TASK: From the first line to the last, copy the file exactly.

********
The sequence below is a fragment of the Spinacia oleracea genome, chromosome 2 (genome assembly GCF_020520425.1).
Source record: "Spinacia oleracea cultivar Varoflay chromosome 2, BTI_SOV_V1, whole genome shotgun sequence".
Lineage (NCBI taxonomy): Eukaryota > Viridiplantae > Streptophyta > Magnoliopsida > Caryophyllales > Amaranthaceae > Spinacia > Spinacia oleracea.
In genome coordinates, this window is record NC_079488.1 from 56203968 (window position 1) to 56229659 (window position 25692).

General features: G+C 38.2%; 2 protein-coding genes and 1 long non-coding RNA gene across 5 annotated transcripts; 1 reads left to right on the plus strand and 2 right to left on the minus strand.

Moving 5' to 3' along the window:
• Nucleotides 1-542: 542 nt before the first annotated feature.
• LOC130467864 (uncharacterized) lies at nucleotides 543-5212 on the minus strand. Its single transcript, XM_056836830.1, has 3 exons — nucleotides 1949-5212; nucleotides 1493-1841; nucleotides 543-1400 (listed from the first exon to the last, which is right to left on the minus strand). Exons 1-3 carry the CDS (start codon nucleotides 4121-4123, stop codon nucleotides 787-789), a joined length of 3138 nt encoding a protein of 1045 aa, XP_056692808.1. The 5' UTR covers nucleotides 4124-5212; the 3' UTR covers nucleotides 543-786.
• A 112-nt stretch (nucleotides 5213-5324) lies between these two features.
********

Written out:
The sequence below is a fragment of the Spinacia oleracea genome, chromosome 2 (genome assembly GCF_020520425.1).
Source record: "Spinacia oleracea cultivar Varoflay chromosome 2, BTI_SOV_V1, whole genome shotgun sequence".
Lineage (NCBI taxonomy): Eukaryota > Viridiplantae > Streptophyta > Magnoliopsida > Caryophyllales > Amaranthaceae > Spinacia > Spinacia oleracea.
In genome coordinates, this window is record NC_079488.1 from 56203968 (window position 1) to 56229659 (window position 25692).

General features: G+C 38.2%; 2 protein-coding genes and 1 long non-coding RNA gene across 5 annotated transcripts; 1 reads left to right on the plus strand and 2 right to left on the minus strand.

Moving 5' to 3' along the window:
• Nucleotides 1-542: 542 nt before the first annotated feature.
• LOC130467864 (uncharacterized) lies at nucleotides 543-5212 on the minus strand. Its single transcript, XM_056836830.1, has 3 exons — nucleotides 1949-5212; nucleotides 1493-1841; nucleotides 543-1400 (listed from the first exon to the last, which is right to left on the minus strand). Exons 1-3 carry the CDS (start codon nucleotides 4121-4123, stop codon nucleotides 787-789), a joined length of 3138 nt encoding a protein of 1045 aa, XP_056692808.1. The 5' UTR covers nucleotides 4124-5212; the 3' UTR covers nucleotides 543-786.
• A 112-nt stretch (nucleotides 5213-5324) lies between these two features.